‘Where on earth has the Williams book on mindfulness gone?’ Bill muttered to himself furiously. ‘I knew it was a mistake to reorganise my books. Whenever I do that I can never find anything.’
He scanned his shelves, feeling as though his eyes were sticking out on stalks.
‘Ah, there it is,’ he spluttered triumphantly as he spotted it tucked at the top of a stack of books, almost hidden by the shelf above. He added it to the pile on his desk ready for the meditation experience that evening.
The plan was to do the meditation in the dining room. The upright chairs there were the only ones suitable for keeping a straight back in the hope of straightening the mind. The sitting room sofas and armchairs were great if you wanted to slump and sleep, but that wasn’t the aim this evening.
Carrying the books, he went downstairs to check on the state of the dining room.
‘That’s nice of her,’ he thought, as he spotted the small table with a candle which Mary, his wife, had placed in the centre of the space between chairs he’d laid out earlier. He spread the books on the dining table near the window: Easwaran, Williams, Leaping Hare and Thoresen.
There were only six straight-backed chairs and they were expecting seven people. He decided not to fret about that just yet. The first thing was to decide exactly what approach to take.
He had convinced himself that there were a number of those coming who hadn’t tried meditation before. Perhaps he should have been more surprised about this, given that currently meditation seems to be the third most popular activity after sleeping and eating, at least among his circle of acquaintances.
‘Right,’ he said to himself. ‘Think what to do. I’d better find out how much people really know. I think it’ll be pretty basic.’
He ran with that. He decided he’d make it clear he wasn’t an expert – more like we are all investigating together. He’d tell them it had taken him three months or so, when he started to meditate, to move from being able to focus on his chosen object of meditation for only a minute or so to being able to meditate, with the odd deviation, for ten minutes of more. He’d talk about how people differ and one size of meditation wouldn’t fit all. He’d use the example of how we all differ in terms of our default mode of sensing reality: some of us are visual and rely on our eyes, some are more auditory and verbal, preferring our ears, and some, like him, were tuned more into bodily sensations. He planned to give people a choice of how to meditate based on their preferences in this respect.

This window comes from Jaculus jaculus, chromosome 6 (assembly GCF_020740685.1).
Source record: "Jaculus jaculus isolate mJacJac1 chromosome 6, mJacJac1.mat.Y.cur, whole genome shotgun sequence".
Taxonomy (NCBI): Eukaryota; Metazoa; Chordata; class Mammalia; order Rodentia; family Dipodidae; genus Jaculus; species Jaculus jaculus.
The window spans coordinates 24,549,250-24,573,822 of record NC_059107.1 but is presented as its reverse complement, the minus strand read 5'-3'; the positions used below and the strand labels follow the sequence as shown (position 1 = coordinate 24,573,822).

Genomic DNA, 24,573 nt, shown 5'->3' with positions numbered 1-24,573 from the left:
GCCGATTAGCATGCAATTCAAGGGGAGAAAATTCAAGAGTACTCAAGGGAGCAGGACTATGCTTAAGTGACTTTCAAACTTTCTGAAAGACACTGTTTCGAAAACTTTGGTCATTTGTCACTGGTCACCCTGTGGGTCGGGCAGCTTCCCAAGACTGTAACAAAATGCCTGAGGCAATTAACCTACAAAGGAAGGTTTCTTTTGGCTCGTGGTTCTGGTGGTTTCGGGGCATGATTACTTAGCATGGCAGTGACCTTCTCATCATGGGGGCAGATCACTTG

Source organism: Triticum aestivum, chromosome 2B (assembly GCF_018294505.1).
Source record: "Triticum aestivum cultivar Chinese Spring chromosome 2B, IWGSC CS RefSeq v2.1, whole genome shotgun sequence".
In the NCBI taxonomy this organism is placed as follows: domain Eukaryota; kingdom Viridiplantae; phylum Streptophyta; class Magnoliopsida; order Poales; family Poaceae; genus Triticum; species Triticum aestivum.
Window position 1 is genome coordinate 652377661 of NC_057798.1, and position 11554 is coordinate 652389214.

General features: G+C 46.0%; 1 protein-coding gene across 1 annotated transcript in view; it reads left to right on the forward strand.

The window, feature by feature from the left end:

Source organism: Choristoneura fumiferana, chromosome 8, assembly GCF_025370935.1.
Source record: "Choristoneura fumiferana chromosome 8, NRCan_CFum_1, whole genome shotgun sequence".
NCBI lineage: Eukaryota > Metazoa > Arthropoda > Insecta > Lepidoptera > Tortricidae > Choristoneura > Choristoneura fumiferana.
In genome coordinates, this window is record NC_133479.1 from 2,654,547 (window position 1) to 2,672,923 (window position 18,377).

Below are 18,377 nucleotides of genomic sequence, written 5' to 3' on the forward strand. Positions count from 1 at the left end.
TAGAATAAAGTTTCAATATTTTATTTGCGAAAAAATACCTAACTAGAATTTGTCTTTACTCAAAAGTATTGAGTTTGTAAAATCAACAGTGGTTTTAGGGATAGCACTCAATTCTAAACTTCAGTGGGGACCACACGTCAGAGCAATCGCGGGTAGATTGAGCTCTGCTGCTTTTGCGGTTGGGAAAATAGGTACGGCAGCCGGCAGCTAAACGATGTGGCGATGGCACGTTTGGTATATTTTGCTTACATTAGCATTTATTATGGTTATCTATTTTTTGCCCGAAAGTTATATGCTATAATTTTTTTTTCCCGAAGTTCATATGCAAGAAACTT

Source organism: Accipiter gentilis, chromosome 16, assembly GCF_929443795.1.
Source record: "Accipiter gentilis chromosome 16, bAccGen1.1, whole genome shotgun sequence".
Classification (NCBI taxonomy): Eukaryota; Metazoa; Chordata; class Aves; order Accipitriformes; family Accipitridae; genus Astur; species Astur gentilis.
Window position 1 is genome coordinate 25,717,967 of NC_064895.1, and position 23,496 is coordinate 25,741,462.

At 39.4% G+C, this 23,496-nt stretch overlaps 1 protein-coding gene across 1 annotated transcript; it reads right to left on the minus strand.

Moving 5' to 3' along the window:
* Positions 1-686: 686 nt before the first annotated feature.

As he headed for the kitchen to make himself a coffee, he remembered a joke he’d read many years ago.
‘What do you do if you want to make God laugh?”
‘I don’t know. What do you do?’
‘Make a plan.’
‘I’ll just go with the flow,’ he smiled to himself.
. . . . . .
As the time for the session approached he found himself getting increasingly nervous. He kept pacing to the window to see whether any cars were driving up the slope to the house. He knew one person wasn’t coming: she’d had to visit her mother in hospital after an accident.
No chair problem, then. But it was already seven-twenty. Where was everyone else?
He spotted his car through the dining room window and realised it was parked too low down the drive. He went outside to pull it up a bit more to make room for the two other cars he was expecting. As he walked to the car with the keys in his hand, he saw a familiar figure in a fawn jumper striding round the corner at the bottom of the road. They grinned at each other.
‘I thought Megan was giving you a lift?’
‘She changed her mind. Not sure why,’ Ron replied.
‘Well, the walk will have done you good. Come on in.’
This plan to learn about meditation together seemed to be creating more stress than calm. Not what was planned at all.
‘It’ll just be the three of us and Fleur then, it seems,’ Bill said as they all sat down in the comfy hall chairs to wait for her.
Just as they began to explore why Megan and her friend hadn’t come, there was a knock at the door, somewhat to Ron’s relief.
‘Come in,’ Mary shouted.
‘She can’t,’ Bill exclaimed as he groped for the key. ‘The door’s locked.’
He opened it to find the tall pale figure of Fleur smiling just outside with her hand reaching for the door handle.
He welcomed her in and as they sat waiting for the magic moment of 7.30 to arrive he mentioned that Hereford looked as though it might be preparing to welcome its quota of refugees and that we might need to help in some way.